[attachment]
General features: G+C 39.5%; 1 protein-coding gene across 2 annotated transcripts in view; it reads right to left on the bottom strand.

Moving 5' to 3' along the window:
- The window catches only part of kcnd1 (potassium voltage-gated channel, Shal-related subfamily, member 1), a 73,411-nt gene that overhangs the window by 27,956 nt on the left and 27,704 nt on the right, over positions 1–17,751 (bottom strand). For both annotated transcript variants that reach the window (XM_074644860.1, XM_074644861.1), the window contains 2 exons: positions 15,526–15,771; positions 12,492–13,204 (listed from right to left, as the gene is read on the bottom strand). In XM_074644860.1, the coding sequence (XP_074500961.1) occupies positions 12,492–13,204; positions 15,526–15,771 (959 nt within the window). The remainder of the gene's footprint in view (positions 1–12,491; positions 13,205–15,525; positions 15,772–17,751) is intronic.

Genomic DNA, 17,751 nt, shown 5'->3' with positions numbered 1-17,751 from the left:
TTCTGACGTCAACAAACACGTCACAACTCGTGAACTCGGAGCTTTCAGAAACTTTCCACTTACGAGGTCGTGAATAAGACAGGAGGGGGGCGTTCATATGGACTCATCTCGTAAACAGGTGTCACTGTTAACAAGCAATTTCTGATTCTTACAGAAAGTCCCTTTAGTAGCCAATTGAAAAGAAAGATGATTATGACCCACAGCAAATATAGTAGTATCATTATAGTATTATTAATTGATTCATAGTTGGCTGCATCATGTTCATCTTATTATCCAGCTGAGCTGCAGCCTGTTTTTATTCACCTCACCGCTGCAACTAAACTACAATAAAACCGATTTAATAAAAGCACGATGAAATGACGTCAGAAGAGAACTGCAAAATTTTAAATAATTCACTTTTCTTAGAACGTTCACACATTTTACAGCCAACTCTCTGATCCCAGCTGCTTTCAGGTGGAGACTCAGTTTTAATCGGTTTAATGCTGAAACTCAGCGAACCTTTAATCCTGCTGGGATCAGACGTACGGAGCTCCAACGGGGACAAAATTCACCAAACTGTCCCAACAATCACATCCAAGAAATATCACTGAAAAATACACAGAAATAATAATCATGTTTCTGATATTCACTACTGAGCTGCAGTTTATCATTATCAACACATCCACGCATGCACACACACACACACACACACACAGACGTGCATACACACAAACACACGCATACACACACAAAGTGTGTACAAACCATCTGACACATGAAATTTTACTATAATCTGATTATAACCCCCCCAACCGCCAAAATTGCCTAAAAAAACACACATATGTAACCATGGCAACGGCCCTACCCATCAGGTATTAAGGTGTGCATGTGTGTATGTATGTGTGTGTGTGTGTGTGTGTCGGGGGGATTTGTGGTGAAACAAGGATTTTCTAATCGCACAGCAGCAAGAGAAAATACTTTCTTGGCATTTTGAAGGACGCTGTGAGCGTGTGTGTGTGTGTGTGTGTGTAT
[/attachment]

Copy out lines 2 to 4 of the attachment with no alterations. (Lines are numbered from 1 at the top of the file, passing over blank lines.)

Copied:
Moving 5' to 3' along the window:
- The window catches only part of kcnd1 (potassium voltage-gated channel, Shal-related subfamily, member 1), a 73,411-nt gene that overhangs the window by 27,956 nt on the left and 27,704 nt on the right, over positions 1–17,751 (bottom strand). For both annotated transcript variants that reach the window (XM_074644860.1, XM_074644861.1), the window contains 2 exons: positions 15,526–15,771; positions 12,492–13,204 (listed from right to left, as the gene is read on the bottom strand). In XM_074644860.1, the coding sequence (XP_074500961.1) occupies positions 12,492–13,204; positions 15,526–15,771 (959 nt within the window). The remainder of the gene's footprint in view (positions 1–12,491; positions 13,205–15,525; positions 15,772–17,751) is intronic.

Genomic DNA, 17,751 nt, shown 5'->3' with positions numbered 1-17,751 from the left: